• Model year: 1993 – 2002
  • Engine size: 3.0L
  • Power output: 2 options – max. 164kW (220 hp) or max. 239 kW (321 hp)
  • Drivetrain configuration: RWD

After the Skyline and RX-7, this list of Japanese legendary imports would not be complete without the Supra. Mention the name “Supra”, and many hardcore gearhead and street racer would jump off their seats. 

After its introduction in 1986, the Supra instantly made a name for itself as one of Toyota’s premier sports offerings. The Supra has amassed an enormous and fervent fan base over the years, and thus the prices for both project-worthy platforms and parts packages have gone up. Despite this tuner-unfriendly cost, the Toyota Supra continues to be a highly sought-after favorite among collectors and aftermarket enthusiasts. 

All Supra models come with an eight-speed automatic transmission and are offered only with rear-wheel drive. In 1993, the performance-focused fourth-generation Mark IV made its debut with its now legendary 2JZ engine. These 3.0-liter, twin-turbocharged variants really set the fourth-generation Supra apart from its competitors and carried it to the height of its popularity. Sadly, in 2002, it was discontinued due to emissions standards. 

As for tunability, it is tunable, but that is not at all cheap if you want some serious modifications. If you’re willing to pay for its beastly parts package, you can comfortably push these already powerful machines well past the 600+ horsepower mark. Its solid performance naturally made the Supra excessively sought-after platform for project cars, causing prices to surge within the tuning community.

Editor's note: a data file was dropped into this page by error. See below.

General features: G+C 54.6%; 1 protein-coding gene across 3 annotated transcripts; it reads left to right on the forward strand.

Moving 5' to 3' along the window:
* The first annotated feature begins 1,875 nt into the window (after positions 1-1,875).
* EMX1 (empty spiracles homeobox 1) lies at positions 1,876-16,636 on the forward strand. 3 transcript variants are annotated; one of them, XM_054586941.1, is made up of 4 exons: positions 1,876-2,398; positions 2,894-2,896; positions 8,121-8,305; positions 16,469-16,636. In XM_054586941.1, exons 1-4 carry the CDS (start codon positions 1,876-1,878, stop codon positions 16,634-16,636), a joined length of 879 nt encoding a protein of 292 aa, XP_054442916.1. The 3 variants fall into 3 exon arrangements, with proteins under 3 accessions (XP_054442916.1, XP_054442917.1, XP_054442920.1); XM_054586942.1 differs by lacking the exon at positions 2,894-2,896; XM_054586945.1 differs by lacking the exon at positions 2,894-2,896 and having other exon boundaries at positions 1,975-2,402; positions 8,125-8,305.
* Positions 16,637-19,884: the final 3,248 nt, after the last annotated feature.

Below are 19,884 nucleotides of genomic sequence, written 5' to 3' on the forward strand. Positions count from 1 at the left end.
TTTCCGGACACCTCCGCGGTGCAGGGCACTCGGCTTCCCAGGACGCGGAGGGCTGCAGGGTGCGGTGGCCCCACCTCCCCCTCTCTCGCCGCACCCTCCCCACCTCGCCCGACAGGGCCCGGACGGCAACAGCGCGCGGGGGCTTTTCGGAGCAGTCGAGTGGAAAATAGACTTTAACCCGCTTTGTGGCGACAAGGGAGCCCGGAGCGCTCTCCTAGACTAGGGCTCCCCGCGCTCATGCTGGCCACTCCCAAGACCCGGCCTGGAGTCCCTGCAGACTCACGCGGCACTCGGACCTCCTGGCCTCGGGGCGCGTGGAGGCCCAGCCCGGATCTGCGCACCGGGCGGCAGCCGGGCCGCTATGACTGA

If you’re interested in Japanese imports, head to our in-depth car reviews to find what’s suitable for you, and hunt for second-hand Japanese cars in great conditions at very reasonable prices. 

2021-Updated Best Project Cars For Beginners: European Models


  • Model year: any year (1938–2003) really, but the most popular are from 1967 to 1972
  • Engine size: 1.2L-2L
  • Power output: 45 kW (60 bhp) to 130 kW (174 hp)
  • Drivetrain configuration: FWD and AWD 

No list of best project cars would be complete without the iconic Beetle from Volkswagen. While a few handful of models stand out, the gearhead community would agree that perhaps no car in history has seen more work at the hands of home mechanics than these adorable yet classy Beetles. With millions sold over multiple decades, you won’t ever have to worry about finding cheap parts or donor cars.